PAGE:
Artist’s chocolate vinyl records produce sweet music you can eat afterwards, as she demonstrates in Hong Kong show
Tasmania-based Frenchwoman Julia Drouhin uses a silicone mould to make each chocolate record, then freezes it – allowing listeners to play them up to 10 times, before eating them
Julia Drouhin, a French sound artist from Tasmania, has always been interested in awakening people’s sense of hearing.
She has combined the static, pops and crackles usually heard on the radio to form an audio piece; and in a public performance in Bloemfontein, South Africa, led participants through the city with wind-up radios that have balloons as antennas.
With her latest project, the 34-year-old wants to play on the ephemeral nature of sound. To recreate the ghostly voices she once heard on phonograph cylinders – the earliest commercial medium used to record and reproduce sounds that was popular in the early 20th century – she has created vinyl discs that can be played on a turntable. However, instead of using polyvinyl or shellac, Drouhin opts for an unlikely material: chocolate.
“It’s close to the wax that makes the cylinder, which is the ancestor of the record. I wanted to have a musical object that would fade out, disappear while it’s played. So it’s just for one unique moment, in one place, one time. It’s not reproducible and it’s unpredictable,” says Drouhin.
With the right recipe and tools, making a chocolate vinyl record is surprisingly simple, as Drouhin recently demonstrated at the Gallery by the Harbour in Tsim Sha Tsui, where her chocolate discs, including ones of Canto-pop, are on show until February 25.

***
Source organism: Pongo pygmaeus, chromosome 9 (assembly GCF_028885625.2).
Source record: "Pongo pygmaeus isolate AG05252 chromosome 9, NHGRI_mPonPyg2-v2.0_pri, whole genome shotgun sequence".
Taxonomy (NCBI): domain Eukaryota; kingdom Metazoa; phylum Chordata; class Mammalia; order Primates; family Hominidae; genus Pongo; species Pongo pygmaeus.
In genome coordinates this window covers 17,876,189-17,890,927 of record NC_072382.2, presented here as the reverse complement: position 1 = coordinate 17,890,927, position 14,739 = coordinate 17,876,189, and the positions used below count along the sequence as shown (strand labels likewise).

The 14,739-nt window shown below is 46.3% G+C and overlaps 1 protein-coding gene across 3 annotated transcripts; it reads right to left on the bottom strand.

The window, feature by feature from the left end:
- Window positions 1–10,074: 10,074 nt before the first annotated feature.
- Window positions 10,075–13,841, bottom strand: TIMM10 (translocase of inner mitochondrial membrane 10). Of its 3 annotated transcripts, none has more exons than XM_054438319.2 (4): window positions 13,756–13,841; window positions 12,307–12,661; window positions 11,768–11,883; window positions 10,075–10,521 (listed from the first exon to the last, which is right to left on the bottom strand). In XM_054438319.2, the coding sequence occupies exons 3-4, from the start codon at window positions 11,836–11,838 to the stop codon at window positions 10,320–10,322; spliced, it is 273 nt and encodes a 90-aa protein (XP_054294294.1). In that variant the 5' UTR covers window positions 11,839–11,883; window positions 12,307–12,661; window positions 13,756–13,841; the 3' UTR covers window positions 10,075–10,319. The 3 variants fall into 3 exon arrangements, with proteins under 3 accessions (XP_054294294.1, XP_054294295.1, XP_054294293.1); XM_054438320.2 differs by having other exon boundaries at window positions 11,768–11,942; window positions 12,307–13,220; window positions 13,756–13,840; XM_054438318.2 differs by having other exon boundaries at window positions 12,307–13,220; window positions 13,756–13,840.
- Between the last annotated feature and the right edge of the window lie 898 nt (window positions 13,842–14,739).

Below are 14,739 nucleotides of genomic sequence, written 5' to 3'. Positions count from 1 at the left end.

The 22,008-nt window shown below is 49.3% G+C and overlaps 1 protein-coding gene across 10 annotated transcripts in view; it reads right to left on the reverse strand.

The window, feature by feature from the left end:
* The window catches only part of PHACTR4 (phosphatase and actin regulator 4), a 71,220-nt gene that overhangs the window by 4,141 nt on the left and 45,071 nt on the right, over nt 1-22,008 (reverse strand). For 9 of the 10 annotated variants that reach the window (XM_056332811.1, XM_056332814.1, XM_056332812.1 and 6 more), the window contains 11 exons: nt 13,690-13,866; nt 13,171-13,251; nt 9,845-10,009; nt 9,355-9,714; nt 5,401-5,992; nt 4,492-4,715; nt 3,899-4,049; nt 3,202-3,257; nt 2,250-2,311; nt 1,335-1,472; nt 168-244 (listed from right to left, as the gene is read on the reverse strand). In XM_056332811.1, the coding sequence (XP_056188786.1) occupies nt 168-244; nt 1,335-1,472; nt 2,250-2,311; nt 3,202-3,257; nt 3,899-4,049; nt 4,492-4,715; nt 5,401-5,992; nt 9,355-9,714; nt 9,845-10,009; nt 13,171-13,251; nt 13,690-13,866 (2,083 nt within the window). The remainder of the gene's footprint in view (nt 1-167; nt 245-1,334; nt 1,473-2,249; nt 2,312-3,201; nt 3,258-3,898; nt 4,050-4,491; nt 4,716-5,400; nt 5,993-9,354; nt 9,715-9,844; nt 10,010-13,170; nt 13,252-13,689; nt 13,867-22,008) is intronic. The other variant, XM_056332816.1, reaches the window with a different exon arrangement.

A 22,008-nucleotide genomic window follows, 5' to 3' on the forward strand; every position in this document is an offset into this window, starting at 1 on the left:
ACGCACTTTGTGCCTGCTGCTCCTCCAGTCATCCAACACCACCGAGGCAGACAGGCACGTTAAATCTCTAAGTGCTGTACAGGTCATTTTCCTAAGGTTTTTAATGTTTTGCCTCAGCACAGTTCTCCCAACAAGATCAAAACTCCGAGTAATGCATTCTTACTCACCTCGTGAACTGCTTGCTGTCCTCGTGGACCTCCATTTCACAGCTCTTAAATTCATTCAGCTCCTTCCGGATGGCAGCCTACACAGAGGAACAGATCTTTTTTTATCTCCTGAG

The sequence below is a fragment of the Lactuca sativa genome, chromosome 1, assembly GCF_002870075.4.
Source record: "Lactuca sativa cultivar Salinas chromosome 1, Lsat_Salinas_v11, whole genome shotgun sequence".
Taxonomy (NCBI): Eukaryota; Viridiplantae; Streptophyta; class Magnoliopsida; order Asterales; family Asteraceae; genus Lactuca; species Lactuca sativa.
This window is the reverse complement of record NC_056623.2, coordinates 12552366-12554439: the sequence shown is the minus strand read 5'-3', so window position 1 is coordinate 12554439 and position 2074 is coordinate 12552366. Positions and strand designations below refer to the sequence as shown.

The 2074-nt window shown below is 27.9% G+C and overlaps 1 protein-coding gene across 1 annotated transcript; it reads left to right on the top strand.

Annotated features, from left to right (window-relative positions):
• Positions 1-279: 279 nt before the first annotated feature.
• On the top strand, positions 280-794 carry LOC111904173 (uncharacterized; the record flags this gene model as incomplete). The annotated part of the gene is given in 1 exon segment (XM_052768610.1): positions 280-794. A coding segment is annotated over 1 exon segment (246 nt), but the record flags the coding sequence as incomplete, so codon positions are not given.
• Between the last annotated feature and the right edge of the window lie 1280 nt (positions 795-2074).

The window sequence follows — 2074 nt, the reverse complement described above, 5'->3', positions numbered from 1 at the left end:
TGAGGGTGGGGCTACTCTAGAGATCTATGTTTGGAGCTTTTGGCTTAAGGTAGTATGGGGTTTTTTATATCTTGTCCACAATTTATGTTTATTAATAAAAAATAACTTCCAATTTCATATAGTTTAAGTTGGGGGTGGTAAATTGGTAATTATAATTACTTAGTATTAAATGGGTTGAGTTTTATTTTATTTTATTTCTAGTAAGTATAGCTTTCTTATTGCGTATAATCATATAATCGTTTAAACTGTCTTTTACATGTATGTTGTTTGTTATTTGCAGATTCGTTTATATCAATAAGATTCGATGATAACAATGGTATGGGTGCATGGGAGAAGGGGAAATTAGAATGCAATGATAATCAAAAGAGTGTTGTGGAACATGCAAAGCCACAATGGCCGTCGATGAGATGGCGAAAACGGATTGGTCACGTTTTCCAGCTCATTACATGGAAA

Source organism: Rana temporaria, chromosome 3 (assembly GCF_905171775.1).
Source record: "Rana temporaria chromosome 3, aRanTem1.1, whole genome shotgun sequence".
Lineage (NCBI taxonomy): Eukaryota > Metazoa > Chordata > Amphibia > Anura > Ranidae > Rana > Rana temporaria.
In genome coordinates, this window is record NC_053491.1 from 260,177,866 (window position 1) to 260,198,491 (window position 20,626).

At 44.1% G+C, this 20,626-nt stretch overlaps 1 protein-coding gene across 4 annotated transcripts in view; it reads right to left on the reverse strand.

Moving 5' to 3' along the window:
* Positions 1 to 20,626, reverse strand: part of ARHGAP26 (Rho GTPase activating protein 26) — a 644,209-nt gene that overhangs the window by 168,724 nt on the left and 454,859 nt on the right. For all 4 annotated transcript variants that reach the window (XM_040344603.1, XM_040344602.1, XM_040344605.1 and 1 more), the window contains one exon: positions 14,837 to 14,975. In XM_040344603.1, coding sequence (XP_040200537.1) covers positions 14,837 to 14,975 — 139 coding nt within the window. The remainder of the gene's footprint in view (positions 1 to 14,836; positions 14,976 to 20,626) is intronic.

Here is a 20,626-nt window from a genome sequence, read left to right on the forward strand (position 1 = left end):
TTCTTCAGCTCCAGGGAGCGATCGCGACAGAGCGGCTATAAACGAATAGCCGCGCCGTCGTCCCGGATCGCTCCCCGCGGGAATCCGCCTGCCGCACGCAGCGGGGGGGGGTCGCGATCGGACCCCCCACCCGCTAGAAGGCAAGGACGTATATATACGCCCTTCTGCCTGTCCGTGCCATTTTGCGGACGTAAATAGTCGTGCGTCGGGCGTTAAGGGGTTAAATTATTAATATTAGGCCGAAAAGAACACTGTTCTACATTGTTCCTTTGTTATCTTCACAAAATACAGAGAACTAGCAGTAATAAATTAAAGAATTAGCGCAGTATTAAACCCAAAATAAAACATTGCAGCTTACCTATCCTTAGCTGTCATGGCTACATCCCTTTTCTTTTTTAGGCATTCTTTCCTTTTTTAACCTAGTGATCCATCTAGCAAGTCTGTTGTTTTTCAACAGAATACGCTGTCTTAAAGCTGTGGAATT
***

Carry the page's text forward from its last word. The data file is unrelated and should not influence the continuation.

She mixes silicon gel with a reacting agent, then pours it onto an original vinyl disc to construct a mould. Afterwards, tempered chocolate is poured into the mould. Put it the fridge and voilà! You have an edible, playable vinyl disc.
Before this, Drouhin has tried using other material such as ice water with food colourings, but quickly realised a major problem – the resulting disc can only be played in freezing conditions.
After settling on chocolate, Drouhin sought help from Ian Munday, a sculptor from Tasmania, who showed her the technique of creating moulds; and Ben Milne, a chocolatier from Ireland, who taught her how to crystallise the disc so it is strong enough to withstand the turntable stylus.
Still, each disc can only be played for a maximum of 10 times. “Because it’s being erased while it’s been played,” explains Drouhin, “it reminds me of the ghostly voices and lost music I was inspired by. The more you play the record, the less you can hear the original and you can hear other sounds.”
Like many sound artists, she is interested in listening to the world, human sounds and our environment in a more active way.
“Because [listening is] a sense we often put aside, even if we’re using it constantly. We can close our eyes and we can’t see. But for our ears, there’s always sound going in and we filter it automatically. And it makes us deaf about what’s happening around us,” says Drouhin.
And even if people don’t like the music, they can always share the chocolate. “It will end up in our stomachs anyway,” she adds.
The Sound of Chocolate Art Exhibition, Gallery by the Harbour, Shop 207, 2/F, Ocean Centre, Harbour City Tsim Sha Tsui, until Feb 25, 11am – 10pm